Cultural appropriation is a term I am hearing more and more in the news recently. With people becoming increasingly aware of societal issues, it’s no surprise more people are calling out cultural injustices in today’s world. However, the line for many people can be blurry and, especially when it comes to food, it can be hard to know when it is being crossed.
The term was added to the Oxford Dictionary last year, under the definition: “the unacknowledged or inappropriate adoption of the customs, practices, ideas, etc. of one people or society by members of another and typically more dominant people or society.” Simply put, it’s when someone lifts something from another culture without care or respect.
Jamie Oliver’s Punchy Jerk Rice
One of the largest news stories this year that discussed cultural appropriation was regarding Jamie Oliver and his “punchy jerk rice”. The story started when Labour MP Dawn Butler called Oliver out over his use of the term ‘jerk’, a native seasoning and cooking style in Jamaica.
Her tweet was then backed up by TV chef Rustie Lee, who told the Guardian she “didn’t like it” and that there’s “no such thing in the Caribbean as jerk rice.” Lee added: “Jerk means barbecue. So, you can’t barbecue rice. If you tried to barbecue rice on a barbecue it would fall through. It’s ridiculous.” Conversation around this story soon entered the public eye and become a national debate.
This case is a perfect example of how cultural appropriation can come about in food. As Lee said, ‘jerk’ isn’t a term that anyone has ever used to describe rice before, because it simply doesn’t make sense. Oliver took that word, detached it from its traditional meaning and then used it to sell his product.
Cultural Appropriation in restaurants
After the Jamie Oliver debacle and with many more incidents of appropriation coming to light, people are starting to wonder, when is the line being crossed? With more international cuisines appearing on our high streets and in our supermarkets than ever before, it seems many still struggle to grasp the concept of appropriation.
Sometimes the appropriation can spread further than the plate however, and restaurants that serve cuisines from a particular culture often also adopt the culture’s styles and characteristics in a stereotypical fashion. For example, have you ever been to a Mexican restaurant and been offered a sombrero to wear? Have you ever gone out for Caribbean food and noticed all of the staff in floral ‘Hawaiian’ shirts? Using these items as a shortcut to create a sense of place and culture is a lazy way to try to boost sales and the gimmick will be seen for what it is.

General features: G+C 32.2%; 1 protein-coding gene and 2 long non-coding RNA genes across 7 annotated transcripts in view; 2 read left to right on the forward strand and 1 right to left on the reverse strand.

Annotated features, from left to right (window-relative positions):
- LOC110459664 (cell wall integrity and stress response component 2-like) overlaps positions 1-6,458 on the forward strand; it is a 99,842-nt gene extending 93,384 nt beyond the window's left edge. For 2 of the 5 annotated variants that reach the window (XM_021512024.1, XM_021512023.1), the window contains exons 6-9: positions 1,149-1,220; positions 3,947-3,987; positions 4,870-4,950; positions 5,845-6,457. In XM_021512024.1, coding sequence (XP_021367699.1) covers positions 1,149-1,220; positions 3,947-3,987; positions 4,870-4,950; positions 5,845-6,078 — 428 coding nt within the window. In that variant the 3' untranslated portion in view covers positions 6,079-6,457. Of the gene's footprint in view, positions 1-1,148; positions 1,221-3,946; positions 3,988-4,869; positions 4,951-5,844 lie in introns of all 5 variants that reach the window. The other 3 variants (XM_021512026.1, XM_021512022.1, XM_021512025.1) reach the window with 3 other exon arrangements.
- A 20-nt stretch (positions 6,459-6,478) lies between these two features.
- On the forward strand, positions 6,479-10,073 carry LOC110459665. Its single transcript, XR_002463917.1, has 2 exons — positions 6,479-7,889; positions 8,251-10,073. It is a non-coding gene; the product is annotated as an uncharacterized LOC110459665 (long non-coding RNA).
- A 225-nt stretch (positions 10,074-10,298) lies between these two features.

How can the industry get better?
For some, cultural appropriation is vague, and that is where a lot of the confusion can lie with people. However, I think it is not only possible but entirely important that our industry gets better at appropriating other cultures. Cooking has always been a collaborative experience, it is one of the most exciting and innovative things about it. But the thing I love so much about cooking, and about the industry is that when it’s done right, it’s not one person taking an idea from another culture, but it’s someone passing an idea on -teaching it and upholding it in admiration.
For every bad example, there are good examples too. There are so many chefs and restaurants out there that are respectful when taking inspiration from other cultures. Food truly is a celebration of other customs and traditions, and it’s up to us to ensure we uphold these with the utmost respect and decorum. There are chefs like Ken Hom and Ottolenghi who are passionate about bringing their food culture to wider audiences through restaurants and cookbooks. Encouraging everyone and anyone to pick up a saucepan and give it a try. Ensuring the lessons they are teaching are true and relatable.
Furthermore, behind every culture-inspired dish, there is a chef who loves a particular cuisine and wants to learn everything about it. There is a restaurant who works hard to ensure their ingredients and cooking styles are as true to their origins as possible. There are restaurant owners who know how important it is to bring in traditional chefs from that culture and take that necessary step back to allow them to have the spotlight. And who knows, maybe we might learn a thing or two.